Being an Ambassador – Now this one is a little more tricky.  What exactly does it mean to “tell the story of the church’s life”?  I think that it is both simple and complex.  I don’t think it is simply regurgitating what went on at GA.  I think the role of telling the story is more about using one’s unique perspective to more effectively listen, experience, discern and share about a great many things, such as . . .

  • The Prophetic – Telling the story of where we may be falling short;
  • The Pastoral – Telling the story of where we are serving Christ;
  • The Priestly – Telling the story of where the Spirit of God is moving;

The “Elephants in the Room” – A few more thoughts/rants/musings and other things to stir the pot.

I am sure Dan is not alone in his ambivalence about the subsequent expectation that moderators “circulate through the church . . . . and share their perspective on issues.”   I do not agree.  And even if I did agree, we are not set up that way.  Those that want the Moderator to be a neutral presence, not speak his/her mind, or simply be an official bearer of ecclesiastical greetings  are failing to see the benefit of having diverse individuals serve as Moderators.  This perspective also assumes that a Moderator cannot be fair and have integrity if she or he is also an active leader.

Through informal networking, pre-GA campaigning time, and the Q&A on the night of the election, those of us standing for Moderator are are inviting folks to get to know us.  Why?  Because there is some expectation that the unique nature of each candidate will flavor the moderatorial term.  In essence, our system is set up to vote on the tone and content of the candidate.  The fact that this is a short, non-paid position with little policy power allows the denomination to take risks and make a statement with the election of the moderator.  We can allow ourselves to enter into new conversations that we may not otherwise enter into.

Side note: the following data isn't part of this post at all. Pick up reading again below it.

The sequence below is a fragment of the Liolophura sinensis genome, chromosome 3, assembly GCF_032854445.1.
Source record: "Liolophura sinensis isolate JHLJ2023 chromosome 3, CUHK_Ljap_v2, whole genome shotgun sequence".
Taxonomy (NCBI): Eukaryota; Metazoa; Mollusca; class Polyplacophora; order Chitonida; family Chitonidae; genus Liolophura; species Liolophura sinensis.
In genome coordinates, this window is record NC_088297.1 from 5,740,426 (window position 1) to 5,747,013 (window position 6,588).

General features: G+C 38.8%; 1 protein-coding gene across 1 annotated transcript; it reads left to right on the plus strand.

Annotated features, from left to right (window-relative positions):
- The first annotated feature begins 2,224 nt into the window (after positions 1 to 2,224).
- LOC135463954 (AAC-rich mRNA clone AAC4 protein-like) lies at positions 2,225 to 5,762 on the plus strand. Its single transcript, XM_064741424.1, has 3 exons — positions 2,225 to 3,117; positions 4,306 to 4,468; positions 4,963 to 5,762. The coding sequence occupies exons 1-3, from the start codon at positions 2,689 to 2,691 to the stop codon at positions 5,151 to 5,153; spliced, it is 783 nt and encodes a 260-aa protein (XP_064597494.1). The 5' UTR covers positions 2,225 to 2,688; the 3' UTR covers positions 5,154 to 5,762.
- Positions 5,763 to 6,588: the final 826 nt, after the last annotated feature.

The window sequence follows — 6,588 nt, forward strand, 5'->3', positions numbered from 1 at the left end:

What a gift!

I think back to past Moderators that I have had the pleasure to know.  What if John Fife didn’t talk about justice and sanctuary?  What if Marge Carpenter didn’t tell stories of global mission?  What if Syngman Rhee didn’t lift up issues of racial reconciliation?  Of course no one person is just one thing, but each brings a unique life perspective that the GA discerned would be good for the larger church to experience. Again, what a gift.

Looking at the three candidates standing so far this year: what would it be like if Carl Mazza were elected but didn’t help us think about issues of poverty and homelessness? Or if Bill Teng were elected and we didn’t talk about his stated themes of mission and evangelism? Or if I were elected and nary a word was uttered about the church of the next generation, church planting, or technology?

That would be weird, that’s what it would be.

Okay, so there you have it.  While no process is perfect, I appreciate the way we engage now and how we may engage in the future.  When we elect moderators that help us to move into meaningful interactions, open our hearts up to new ways God is moving and draw closer to Christ through the unique ways we have heard the story told, we are all the better for it as individuals and a denomination.